Most of our confusion stems specifically from specific teaching in the NT and from what few hints are available in the NT as to how money, wealth and accumulation of excess was apparently viewed both by Jesus and His disciples.

My personal view (very generally) is that we should be as creative and contributory as possible both from the standpoint of productivity as well as in absolute terms of generating 'excess'.

But, at the same time we should do our best to keep giving it away. We should never have the mindset that we cannot do without and we should have the mindset that the greater need deserves more.


"For our lifestyle to deprive another human of food and water makes us subhuman."

Well said. An addendum to my post above would be that sharing from one's abundance with those who have need is also central to the flourishing of human life.

Michael Kruse


Thanks for the head's up about Schwartz and the link to the video. Great stuff!


Thanks. It is a bit hard to be "giving away" if we aren't producing in the first place, isn't it? :)


And then comes the tricky question: How much sharing is enough and how best to share it?


Hi Virgil,
Indeed, giving when one doesn't have has to be some strange sort of a credit system that I'm not too familiar with. At the same time there is no doubt at all that the in the NT it is entirely voluntary and that this is one place where each individual should be the decision maker.

In a couple of senses one cannot think of the NT teaching as 'giving'. If we are stewards then we are acting in accordance with our Master's wishes in the care of the Master's property. Property that actually includes 'me' in my entirety and do secondly, as we are already 100% owned by God (paid for and bought with a very high price) then we exist entirely in and for His kingdom and there is no room for selfishness anyway!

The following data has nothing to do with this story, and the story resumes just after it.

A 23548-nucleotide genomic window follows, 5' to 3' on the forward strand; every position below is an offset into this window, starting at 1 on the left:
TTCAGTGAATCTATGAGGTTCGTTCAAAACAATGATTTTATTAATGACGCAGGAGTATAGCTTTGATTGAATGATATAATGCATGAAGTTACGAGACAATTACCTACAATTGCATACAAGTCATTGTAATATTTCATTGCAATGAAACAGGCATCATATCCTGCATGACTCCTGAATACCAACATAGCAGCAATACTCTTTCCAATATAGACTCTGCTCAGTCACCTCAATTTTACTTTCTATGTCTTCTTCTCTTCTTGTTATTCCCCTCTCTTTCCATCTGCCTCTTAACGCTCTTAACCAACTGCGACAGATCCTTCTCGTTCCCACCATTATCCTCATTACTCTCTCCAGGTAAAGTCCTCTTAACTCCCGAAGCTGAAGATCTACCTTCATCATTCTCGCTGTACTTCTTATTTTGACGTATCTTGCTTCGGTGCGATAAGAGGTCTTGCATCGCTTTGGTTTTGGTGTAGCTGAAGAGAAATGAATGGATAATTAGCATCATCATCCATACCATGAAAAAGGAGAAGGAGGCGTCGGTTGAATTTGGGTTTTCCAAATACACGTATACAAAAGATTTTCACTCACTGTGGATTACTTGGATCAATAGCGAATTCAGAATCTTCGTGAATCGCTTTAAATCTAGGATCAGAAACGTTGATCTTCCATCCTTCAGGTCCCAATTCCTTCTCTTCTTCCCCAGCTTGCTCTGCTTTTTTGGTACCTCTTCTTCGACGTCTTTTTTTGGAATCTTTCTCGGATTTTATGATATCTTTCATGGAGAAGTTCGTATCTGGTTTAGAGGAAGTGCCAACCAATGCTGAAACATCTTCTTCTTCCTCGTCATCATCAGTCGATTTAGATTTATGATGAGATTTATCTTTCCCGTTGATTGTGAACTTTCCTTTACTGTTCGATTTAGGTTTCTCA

Simple enough stuff but there's far too much of the old me that resents every little bit of it!


Sorry, in the first para: "there is no doubt at all that"


Neither option in this post makes a lot of sense.

Consumption minus production equals an addition to wealth.
My production is a function of my wealth.

Each of these variables is important.
If sleep all day and produce nothing, I have no wealth to feel guilty about.
If I consume everything that I produce, I have no wealth for others to envy.
We can easily get rid of our wealth, but that does not necessarily help anyone.
On the other hand, an increase in my wealth can be used to help me produce more.

We have to answer several questions.
How much should I produce, ie how hard should I work.
How much should I consume, especially if I have peace in Jesus.
What should I do with my wealth. I could give it to someone poor or I could use it to start an provide employment for people who are poor. Or I could employ clever people and produce products that will help the poor.

The answers to these questions will vary from person to person. In every case, we will need to give an account to God for how much we produce, for what we consume, and would we do with the surplus (wealth).

Michael W. Kruse

As is often the case, Ron, you anticipate where I'm headed. :) Stay tuned!


"...but there's far too much of the old me that resents every little bit of it!"

That carnal nature thing just won't rest, will it? :)